The way Matt McGowan sees it, there’s really no overstating the impact the COVID-19 pandemic has on Cowin Equipment Company over the course of the past few months. No aspect of the organization went unaffected, forcing the Volvo CE dealer and Birmingham, Alabama-based company, which specializes in the distribution of heavy equipment for a variety of industries, to respond quickly and decisively.

But now, as summer gets under way and the United States continues to open up, McGowan – the company’s vice president of sales and marketing – can’t help but feel optimistic about what the future holds for equipment dealers, equipment manufacturers and the customers they serve.

“We definitely went through a slowdown period, but now we’re headed in the right direction,” he said. “It’s almost, at least activity-level-wise, back to where it once was. I’m not saying we’re quite there yet, but things have really picked up.”

For more information and resources on COVID-19, visit the COVID-19 section on the AEM website

SHORT-TERM SLOWDOWN

The consensus opinion regarding the effects of COVID-19-related lockdowns on Cowin’s operations: It could have been worse. According to McGowan, the company enjoyed a very strong January and February. Then, despite a significant drop-off in March, the company was still able to post a record-setting first quarter.

“There were pockets throughout the areas we cover that never slowed down,” he said. “No DOT (Department of Transportation) jobs were ever shut down by government mandate. So, we were really fortunate there, and that allowed us to pull out a pretty decent April.”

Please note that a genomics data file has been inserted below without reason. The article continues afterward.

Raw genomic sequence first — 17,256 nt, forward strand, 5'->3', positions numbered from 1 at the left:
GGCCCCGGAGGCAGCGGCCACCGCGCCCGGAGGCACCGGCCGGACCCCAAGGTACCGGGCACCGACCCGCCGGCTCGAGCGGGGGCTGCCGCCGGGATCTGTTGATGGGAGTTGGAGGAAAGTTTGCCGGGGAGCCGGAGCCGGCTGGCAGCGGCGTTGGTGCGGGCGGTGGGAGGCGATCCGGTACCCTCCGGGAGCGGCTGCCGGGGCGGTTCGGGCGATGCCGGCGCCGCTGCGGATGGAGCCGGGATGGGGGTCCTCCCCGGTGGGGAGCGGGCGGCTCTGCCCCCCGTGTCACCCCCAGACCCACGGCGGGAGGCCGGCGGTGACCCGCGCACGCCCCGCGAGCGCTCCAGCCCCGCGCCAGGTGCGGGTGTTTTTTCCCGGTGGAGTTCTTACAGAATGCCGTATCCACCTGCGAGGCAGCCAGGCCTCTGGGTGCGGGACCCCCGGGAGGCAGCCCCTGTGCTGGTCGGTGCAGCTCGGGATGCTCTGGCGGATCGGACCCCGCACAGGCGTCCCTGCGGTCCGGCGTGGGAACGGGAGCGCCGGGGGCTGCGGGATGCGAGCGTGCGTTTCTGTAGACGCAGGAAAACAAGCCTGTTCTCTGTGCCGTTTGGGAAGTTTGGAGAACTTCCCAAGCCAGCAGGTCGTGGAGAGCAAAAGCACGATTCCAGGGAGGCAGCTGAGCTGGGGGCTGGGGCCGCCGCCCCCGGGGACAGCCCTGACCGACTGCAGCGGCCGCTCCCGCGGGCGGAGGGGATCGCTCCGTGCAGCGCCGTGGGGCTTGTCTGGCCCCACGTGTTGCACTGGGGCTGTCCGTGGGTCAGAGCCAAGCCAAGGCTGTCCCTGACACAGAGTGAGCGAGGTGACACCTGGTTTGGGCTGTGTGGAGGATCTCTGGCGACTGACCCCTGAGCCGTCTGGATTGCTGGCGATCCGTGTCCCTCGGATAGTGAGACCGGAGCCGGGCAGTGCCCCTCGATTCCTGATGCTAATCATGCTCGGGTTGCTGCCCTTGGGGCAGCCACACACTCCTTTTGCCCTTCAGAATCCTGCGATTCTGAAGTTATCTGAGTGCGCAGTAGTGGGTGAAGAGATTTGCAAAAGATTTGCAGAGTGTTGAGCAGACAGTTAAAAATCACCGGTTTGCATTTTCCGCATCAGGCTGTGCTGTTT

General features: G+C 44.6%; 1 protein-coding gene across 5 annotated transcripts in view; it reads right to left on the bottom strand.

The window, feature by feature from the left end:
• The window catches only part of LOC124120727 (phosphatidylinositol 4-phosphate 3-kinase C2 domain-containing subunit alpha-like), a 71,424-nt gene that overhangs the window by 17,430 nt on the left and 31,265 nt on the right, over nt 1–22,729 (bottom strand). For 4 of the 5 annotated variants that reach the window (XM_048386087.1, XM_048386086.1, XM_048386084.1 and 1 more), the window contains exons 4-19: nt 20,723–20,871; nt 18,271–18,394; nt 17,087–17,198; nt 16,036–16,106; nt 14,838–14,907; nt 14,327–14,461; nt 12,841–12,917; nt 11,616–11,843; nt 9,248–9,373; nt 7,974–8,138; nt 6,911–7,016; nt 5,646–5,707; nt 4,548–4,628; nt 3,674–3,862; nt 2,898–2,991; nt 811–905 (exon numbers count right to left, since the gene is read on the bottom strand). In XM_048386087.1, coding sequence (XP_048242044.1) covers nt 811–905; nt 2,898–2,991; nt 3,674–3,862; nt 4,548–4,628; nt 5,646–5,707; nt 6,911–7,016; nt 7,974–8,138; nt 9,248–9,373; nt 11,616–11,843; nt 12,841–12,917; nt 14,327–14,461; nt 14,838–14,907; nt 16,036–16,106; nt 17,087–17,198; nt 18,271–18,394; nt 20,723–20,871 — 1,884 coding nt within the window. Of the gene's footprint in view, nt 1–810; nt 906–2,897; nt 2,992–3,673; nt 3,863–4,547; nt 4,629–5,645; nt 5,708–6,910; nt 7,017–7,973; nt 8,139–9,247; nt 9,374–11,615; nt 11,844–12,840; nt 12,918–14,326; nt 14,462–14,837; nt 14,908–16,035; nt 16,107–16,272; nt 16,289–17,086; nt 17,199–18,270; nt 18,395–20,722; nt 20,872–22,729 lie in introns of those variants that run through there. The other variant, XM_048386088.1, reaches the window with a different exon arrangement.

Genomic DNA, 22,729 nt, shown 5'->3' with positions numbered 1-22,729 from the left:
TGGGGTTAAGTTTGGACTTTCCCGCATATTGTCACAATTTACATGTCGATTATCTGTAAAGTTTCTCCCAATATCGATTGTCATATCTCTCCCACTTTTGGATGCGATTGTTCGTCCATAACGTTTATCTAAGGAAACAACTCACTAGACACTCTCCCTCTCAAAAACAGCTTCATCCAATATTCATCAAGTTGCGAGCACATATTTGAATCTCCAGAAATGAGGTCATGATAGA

The most significant impact occurred when some OEMs that Cowin represents began shutting down in the wake of the pandemic’s emergence in the U.S. causing some temporary delays in parts shipments. And even when parts did arrive, company employees needed to take the necessary steps to disinfect items which took additional time.

“The last thing we wanted was technicians or customers maybe touching contaminated products,” said Stephen Searcy, Cowin’s vice president of product support. “So, we would disinfect on top of what the manufacturers were doing. It’s improved dramatically now, and people were understanding about it at the time. But it was still a big challenge for us, because our customers were still working.”

(ANYTHING BUT) BUSINESS AS USUAL

At no point has a Cowin store closed during the pandemic. With that being the case, said Searcy, there were times when it felt like the best course of action was to balance a “business as usual” approach to day-to-day operations while trying to react accordingly to what was happening across the country and around the world.

“Information was changing 24 hours a day,” he said. “I think back to our first memo, and it was dated the 28th of February. It basically said, ‘Here’s what’s going on and what we’re seeing developing. We’re not sure how this is going to affect us. But immediately we need to put these safeguards in place.’”